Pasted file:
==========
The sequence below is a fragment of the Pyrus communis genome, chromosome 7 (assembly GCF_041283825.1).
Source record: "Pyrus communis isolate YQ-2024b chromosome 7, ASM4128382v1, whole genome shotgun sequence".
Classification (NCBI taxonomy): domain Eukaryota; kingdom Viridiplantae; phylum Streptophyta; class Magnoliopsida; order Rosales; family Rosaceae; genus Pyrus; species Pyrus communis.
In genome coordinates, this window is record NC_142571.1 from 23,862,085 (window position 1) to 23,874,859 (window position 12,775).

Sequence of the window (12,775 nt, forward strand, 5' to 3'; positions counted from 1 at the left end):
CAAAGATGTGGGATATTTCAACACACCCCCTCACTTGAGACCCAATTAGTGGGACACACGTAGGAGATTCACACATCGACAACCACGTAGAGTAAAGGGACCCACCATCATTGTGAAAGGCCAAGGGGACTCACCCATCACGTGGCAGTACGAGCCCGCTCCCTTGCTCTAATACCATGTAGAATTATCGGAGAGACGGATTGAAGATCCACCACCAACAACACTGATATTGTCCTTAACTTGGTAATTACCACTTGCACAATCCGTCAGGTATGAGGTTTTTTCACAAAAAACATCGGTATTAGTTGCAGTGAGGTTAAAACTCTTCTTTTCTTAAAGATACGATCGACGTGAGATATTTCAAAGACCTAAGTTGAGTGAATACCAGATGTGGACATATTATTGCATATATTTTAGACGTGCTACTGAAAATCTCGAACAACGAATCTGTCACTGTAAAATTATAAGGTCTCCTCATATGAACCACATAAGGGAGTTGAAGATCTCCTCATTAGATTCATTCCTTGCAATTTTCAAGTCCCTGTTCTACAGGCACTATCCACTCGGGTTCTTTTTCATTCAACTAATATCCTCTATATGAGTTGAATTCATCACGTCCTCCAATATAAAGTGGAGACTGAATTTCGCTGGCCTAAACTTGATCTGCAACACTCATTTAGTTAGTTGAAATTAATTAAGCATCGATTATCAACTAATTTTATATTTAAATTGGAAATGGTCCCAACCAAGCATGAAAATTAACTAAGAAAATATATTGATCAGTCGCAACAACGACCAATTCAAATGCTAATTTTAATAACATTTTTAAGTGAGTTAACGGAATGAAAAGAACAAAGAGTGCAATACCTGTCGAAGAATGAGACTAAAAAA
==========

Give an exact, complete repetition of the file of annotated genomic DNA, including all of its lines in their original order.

The sequence below is a fragment of the Pyrus communis genome, chromosome 7 (assembly GCF_041283825.1).
Source record: "Pyrus communis isolate YQ-2024b chromosome 7, ASM4128382v1, whole genome shotgun sequence".
Classification (NCBI taxonomy): domain Eukaryota; kingdom Viridiplantae; phylum Streptophyta; class Magnoliopsida; order Rosales; family Rosaceae; genus Pyrus; species Pyrus communis.
In genome coordinates, this window is record NC_142571.1 from 23,862,085 (window position 1) to 23,874,859 (window position 12,775).

Sequence of the window (12,775 nt, forward strand, 5' to 3'; positions counted from 1 at the left end):
CAAAGATGTGGGATATTTCAACACACCCCCTCACTTGAGACCCAATTAGTGGGACACACGTAGGAGATTCACACATCGACAACCACGTAGAGTAAAGGGACCCACCATCATTGTGAAAGGCCAAGGGGACTCACCCATCACGTGGCAGTACGAGCCCGCTCCCTTGCTCTAATACCATGTAGAATTATCGGAGAGACGGATTGAAGATCCACCACCAACAACACTGATATTGTCCTTAACTTGGTAATTACCACTTGCACAATCCGTCAGGTATGAGGTTTTTTCACAAAAAACATCGGTATTAGTTGCAGTGAGGTTAAAACTCTTCTTTTCTTAAAGATACGATCGACGTGAGATATTTCAAAGACCTAAGTTGAGTGAATACCAGATGTGGACATATTATTGCATATATTTTAGACGTGCTACTGAAAATCTCGAACAACGAATCTGTCACTGTAAAATTATAAGGTCTCCTCATATGAACCACATAAGGGAGTTGAAGATCTCCTCATTAGATTCATTCCTTGCAATTTTCAAGTCCCTGTTCTACAGGCACTATCCACTCGGGTTCTTTTTCATTCAACTAATATCCTCTATATGAGTTGAATTCATCACGTCCTCCAATATAAAGTGGAGACTGAATTTCGCTGGCCTAAACTTGATCTGCAACACTCATTTAGTTAGTTGAAATTAATTAAGCATCGATTATCAACTAATTTTATATTTAAATTGGAAATGGTCCCAACCAAGCATGAAAATTAACTAAGAAAATATATTGATCAGTCGCAACAACGACCAATTCAAATGCTAATTTTAATAACATTTTTAAGTGAGTTAACGGAATGAAAAGAACAAAGAGTGCAATACCTGTCGAAGAATGAGACTAAAAAA